Mar 1, 2022 9:59:04 AM | 11 Min Read

Revisions and the Other “Impossible” Divisions We Successfully Implemented Capitated Constructs (And Our Ambitions for Even More)

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Tim Anderson
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Revisions and the Other “Impossible” Divisions We Successfully Implemented Capitated Constructs (And Our Ambitions for Even More)

We have already made it clear: we are big supporters of the capitated construct, one fixed price for a surgical procedure where implants are used, regardless of the type or number of items!

But, our friends in healthcare supply chain are split on the topic. Some find the management not worth the results, others are happy taking the realized savings despite the associated operational impacts which sometimes occur.

However, the fact remains that once implementation, enforcement, and tracking are mastered, the financial and operational impacts are significant.

Now for the mind-blowing part: the implantable divisions to which capitated constructs can be applied are also without bounds. Kermit’s ability to manage capitated constructs has allowed us to introduce the concept to divisions that many would not dare to touch.

Hip & Knee Total Revisions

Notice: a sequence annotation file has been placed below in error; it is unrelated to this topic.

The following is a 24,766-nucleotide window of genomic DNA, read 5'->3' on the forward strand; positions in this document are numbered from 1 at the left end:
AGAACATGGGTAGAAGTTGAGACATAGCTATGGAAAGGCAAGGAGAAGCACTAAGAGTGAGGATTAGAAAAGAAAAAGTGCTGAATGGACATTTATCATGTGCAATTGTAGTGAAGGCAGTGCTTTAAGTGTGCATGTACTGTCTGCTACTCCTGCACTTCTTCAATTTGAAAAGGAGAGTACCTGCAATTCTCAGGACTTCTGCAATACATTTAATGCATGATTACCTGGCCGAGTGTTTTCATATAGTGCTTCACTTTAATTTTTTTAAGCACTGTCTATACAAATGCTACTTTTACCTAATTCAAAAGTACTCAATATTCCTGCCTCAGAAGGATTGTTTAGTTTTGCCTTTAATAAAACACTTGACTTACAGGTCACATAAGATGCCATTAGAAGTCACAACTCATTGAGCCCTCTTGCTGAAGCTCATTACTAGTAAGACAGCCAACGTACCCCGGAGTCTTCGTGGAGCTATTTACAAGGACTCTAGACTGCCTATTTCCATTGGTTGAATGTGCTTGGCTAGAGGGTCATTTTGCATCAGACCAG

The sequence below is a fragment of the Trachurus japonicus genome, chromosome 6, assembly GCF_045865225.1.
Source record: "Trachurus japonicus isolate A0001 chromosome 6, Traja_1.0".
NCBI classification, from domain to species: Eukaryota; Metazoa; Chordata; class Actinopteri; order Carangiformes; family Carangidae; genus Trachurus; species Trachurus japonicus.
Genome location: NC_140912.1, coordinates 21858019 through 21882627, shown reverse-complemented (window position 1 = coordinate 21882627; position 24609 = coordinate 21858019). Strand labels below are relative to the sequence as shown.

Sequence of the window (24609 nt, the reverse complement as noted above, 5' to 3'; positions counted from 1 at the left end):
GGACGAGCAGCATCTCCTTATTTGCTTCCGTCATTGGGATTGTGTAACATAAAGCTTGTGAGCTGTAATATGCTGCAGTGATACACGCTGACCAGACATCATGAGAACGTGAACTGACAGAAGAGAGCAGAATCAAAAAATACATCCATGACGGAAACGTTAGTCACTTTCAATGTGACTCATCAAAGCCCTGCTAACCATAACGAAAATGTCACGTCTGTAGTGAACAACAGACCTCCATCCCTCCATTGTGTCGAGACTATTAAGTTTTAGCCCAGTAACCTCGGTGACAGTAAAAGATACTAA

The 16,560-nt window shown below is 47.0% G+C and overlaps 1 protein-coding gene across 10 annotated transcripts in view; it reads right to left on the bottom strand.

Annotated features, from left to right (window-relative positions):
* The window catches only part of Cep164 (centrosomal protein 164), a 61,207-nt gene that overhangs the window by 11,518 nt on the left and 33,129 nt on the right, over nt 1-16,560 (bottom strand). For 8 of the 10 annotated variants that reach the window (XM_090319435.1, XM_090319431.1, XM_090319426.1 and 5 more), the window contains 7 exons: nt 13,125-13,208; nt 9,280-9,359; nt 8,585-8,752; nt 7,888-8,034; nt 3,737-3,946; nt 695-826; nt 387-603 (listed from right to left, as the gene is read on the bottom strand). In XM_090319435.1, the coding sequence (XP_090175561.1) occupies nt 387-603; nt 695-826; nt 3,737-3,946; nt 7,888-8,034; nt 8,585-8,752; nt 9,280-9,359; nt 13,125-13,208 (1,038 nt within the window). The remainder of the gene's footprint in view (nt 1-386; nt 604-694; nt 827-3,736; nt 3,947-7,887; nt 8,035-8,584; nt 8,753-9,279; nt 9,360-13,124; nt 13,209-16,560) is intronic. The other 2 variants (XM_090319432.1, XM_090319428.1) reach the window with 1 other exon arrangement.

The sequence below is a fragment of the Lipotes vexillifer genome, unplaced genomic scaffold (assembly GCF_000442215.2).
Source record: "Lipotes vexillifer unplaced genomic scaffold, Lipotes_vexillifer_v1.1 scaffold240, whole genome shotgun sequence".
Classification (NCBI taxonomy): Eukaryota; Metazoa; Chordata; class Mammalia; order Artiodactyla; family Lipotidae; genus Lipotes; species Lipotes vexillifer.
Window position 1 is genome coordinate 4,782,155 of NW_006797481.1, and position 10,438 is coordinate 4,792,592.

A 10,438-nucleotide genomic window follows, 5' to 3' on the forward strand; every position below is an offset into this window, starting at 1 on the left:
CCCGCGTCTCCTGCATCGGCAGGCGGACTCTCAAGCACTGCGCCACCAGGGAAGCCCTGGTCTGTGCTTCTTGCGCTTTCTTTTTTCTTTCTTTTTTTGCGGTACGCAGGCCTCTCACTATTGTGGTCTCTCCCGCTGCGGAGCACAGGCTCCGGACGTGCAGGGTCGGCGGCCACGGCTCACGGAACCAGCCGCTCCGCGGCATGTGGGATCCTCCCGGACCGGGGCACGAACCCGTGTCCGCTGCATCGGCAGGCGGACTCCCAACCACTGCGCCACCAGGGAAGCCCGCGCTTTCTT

If the intent of capitated constructs is to curb variation, it makes sense to apply the constructs to surgeries that have high implant use variation and significant cost variation.

Historically, hip and knee revision cases have had the most unpredictable price tag for any physician of the total joint reconstruction surgeries performed in your operating rooms. Revision surgery in this area frequently has many clinical approaches that can accomplish the same outcome. Because of this, cost variability is common and actual costs are always greater than the primary reconstruction surgery.  

A comprehensive capitated construct solution for hip and knee revisions could create a multitude of capitated constructs to accommodate item combinations. The implementation, management, and enforcement of this would create complexity and force hospitals to find a different solution. 

A purpose-built spend management application like Kermit changes all of that. Kermit has successfully helped clients implement and manage capitated constructs in hip and knee revisions, and big savings along with that. A powerful rules engine is the underpinning of making this work, easing the complexity of the constructs administration and management. Removing the manual and painstaking checking and rechecking of parts and prices means that contract administrators and negotiators are free to create complex and even service-level based agreements to bring true spend management into play. 

Spine 

Supply chain professionals have described the task of applying capitated constructs to the spine division as “cumbersome” and in some cases impossible. 

Spine cases present some of the most significant physician preference challenges to cost containment, as 5 surgeons may have 5 different approaches to implant selection yielding the same outcome for the patient. This makes spine a shining candidate for a capitated construct approach, if only it were that simple.